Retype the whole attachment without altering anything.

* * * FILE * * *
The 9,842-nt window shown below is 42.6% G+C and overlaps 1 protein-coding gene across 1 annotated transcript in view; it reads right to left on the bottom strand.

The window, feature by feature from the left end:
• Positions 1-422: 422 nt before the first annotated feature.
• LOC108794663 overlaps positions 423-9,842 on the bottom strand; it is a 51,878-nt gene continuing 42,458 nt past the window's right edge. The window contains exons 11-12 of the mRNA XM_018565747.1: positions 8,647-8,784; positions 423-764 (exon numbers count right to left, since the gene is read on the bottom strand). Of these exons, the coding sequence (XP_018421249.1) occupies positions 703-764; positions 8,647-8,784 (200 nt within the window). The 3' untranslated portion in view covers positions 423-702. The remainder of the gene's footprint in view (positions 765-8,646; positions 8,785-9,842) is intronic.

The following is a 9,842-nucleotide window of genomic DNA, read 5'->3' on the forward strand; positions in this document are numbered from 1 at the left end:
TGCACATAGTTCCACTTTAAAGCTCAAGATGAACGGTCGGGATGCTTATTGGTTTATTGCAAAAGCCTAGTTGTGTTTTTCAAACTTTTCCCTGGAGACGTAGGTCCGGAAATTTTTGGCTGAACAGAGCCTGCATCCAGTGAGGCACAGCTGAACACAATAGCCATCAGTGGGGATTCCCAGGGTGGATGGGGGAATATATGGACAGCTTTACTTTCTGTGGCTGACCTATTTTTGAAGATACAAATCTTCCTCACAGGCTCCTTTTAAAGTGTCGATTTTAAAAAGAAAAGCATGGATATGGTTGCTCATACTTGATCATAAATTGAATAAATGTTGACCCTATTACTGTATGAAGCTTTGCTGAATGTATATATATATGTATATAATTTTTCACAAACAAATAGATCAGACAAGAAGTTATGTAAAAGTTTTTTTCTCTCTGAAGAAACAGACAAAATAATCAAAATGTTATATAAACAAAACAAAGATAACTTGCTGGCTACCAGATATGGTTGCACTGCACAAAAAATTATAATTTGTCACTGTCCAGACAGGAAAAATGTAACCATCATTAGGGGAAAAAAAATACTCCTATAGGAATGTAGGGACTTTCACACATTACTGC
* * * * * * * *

The 9,842-nt window shown below is 42.6% G+C and overlaps 1 protein-coding gene across 1 annotated transcript in view; it reads right to left on the bottom strand.

The window, feature by feature from the left end:
• Positions 1-422: 422 nt before the first annotated feature.
• LOC108794663 overlaps positions 423-9,842 on the bottom strand; it is a 51,878-nt gene continuing 42,458 nt past the window's right edge. The window contains exons 11-12 of the mRNA XM_018565747.1: positions 8,647-8,784; positions 423-764 (exon numbers count right to left, since the gene is read on the bottom strand). Of these exons, the coding sequence (XP_018421249.1) occupies positions 703-764; positions 8,647-8,784 (200 nt within the window). The 3' untranslated portion in view covers positions 423-702. The remainder of the gene's footprint in view (positions 765-8,646; positions 8,785-9,842) is intronic.

The following is a 9,842-nucleotide window of genomic DNA, read 5'->3' on the forward strand; positions in this document are numbered from 1 at the left end:
TGCACATAGTTCCACTTTAAAGCTCAAGATGAACGGTCGGGATGCTTATTGGTTTATTGCAAAAGCCTAGTTGTGTTTTTCAAACTTTTCCCTGGAGACGTAGGTCCGGAAATTTTTGGCTGAACAGAGCCTGCATCCAGTGAGGCACAGCTGAACACAATAGCCATCAGTGGGGATTCCCAGGGTGGATGGGGGAATATATGGACAGCTTTACTTTCTGTGGCTGACCTATTTTTGAAGATACAAATCTTCCTCACAGGCTCCTTTTAAAGTGTCGATTTTAAAAAGAAAAGCATGGATATGGTTGCTCATACTTGATCATAAATTGAATAAATGTTGACCCTATTACTGTATGAAGCTTTGCTGAATGTATATATATATGTATATAATTTTTCACAAACAAATAGATCAGACAAGAAGTTATGTAAAAGTTTTTTTCTCTCTGAAGAAACAGACAAAATAATCAAAATGTTATATAAACAAAACAAAGATAACTTGCTGGCTACCAGATATGGTTGCACTGCACAAAAAATTATAATTTGTCACTGTCCAGACAGGAAAAATGTAACCATCATTAGGGGAAAAAAAATACTCCTATAGGAATGTAGGGACTTTCACACATTACTGC